Targeted resequencing gene panels are used in the diagnostic setting to identify gene defects in epilepsy. We performed targeted resequencing using a 30-genes panel and a 95-genes panel in 349 patients with drug-resistant epilepsies beginning in the first years of life. We identified 71 pathogenic variants, 42 of which novel, in 30 genes, corresponding to 20.3% of the probands. In 66% of mutation positive patients, epilepsy onset occurred before the age of 6 months. The 95-genes panel allowed a genetic diagnosis in 22 (6.3%) patients that would have otherwise been missed using the 30-gene panel. About 50% of mutations were identified in genes coding for sodium and potassium channel components. SCN2A was the most frequently mutated gene followed by SCN1A, KCNQ2, STXBP1, SCN8A, CDKL5, and MECP2. Twenty-nine mutations were identified in 23 additional genes, most of them recently associated with epilepsy. Our data show that panels targeting about 100 genes represent the best cost-effective diagnostic option in pediatric drug-resistant epilepsies. They enable molecular diagnosis of atypical phenotypes, allowing to broaden phenotype-genotype correlations. Molecular diagnosis might influence patients' management and translate into better and specific treatment recommendations in some conditions.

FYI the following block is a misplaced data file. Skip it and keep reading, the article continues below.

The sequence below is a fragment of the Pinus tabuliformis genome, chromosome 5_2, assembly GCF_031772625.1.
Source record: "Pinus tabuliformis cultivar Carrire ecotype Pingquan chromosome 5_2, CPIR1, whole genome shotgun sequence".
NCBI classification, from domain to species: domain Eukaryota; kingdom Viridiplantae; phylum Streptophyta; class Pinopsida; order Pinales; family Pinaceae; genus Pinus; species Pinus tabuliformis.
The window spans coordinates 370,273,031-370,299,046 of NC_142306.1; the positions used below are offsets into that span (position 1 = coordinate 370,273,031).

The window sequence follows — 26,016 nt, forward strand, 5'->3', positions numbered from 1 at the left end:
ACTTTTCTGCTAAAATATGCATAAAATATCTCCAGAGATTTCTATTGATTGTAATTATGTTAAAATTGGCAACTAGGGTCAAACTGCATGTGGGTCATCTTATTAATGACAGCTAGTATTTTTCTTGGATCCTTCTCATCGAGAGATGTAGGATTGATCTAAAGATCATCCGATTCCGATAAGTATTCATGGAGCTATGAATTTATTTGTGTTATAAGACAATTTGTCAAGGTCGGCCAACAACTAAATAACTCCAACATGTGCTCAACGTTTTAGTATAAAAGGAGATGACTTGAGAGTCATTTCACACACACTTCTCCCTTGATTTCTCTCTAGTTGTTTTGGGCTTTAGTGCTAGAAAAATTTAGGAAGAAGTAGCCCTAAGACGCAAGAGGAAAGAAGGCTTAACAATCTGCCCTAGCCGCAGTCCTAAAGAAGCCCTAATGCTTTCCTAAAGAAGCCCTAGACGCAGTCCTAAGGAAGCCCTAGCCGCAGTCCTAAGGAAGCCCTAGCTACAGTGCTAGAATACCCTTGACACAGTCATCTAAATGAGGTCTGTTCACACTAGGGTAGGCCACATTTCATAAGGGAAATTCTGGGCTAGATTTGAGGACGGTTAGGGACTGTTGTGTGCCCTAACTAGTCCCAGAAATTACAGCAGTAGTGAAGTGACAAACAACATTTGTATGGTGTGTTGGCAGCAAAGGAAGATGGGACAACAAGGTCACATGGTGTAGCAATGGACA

Keywords: epilepsy; gene panel; mutation; next-generation sequencing.
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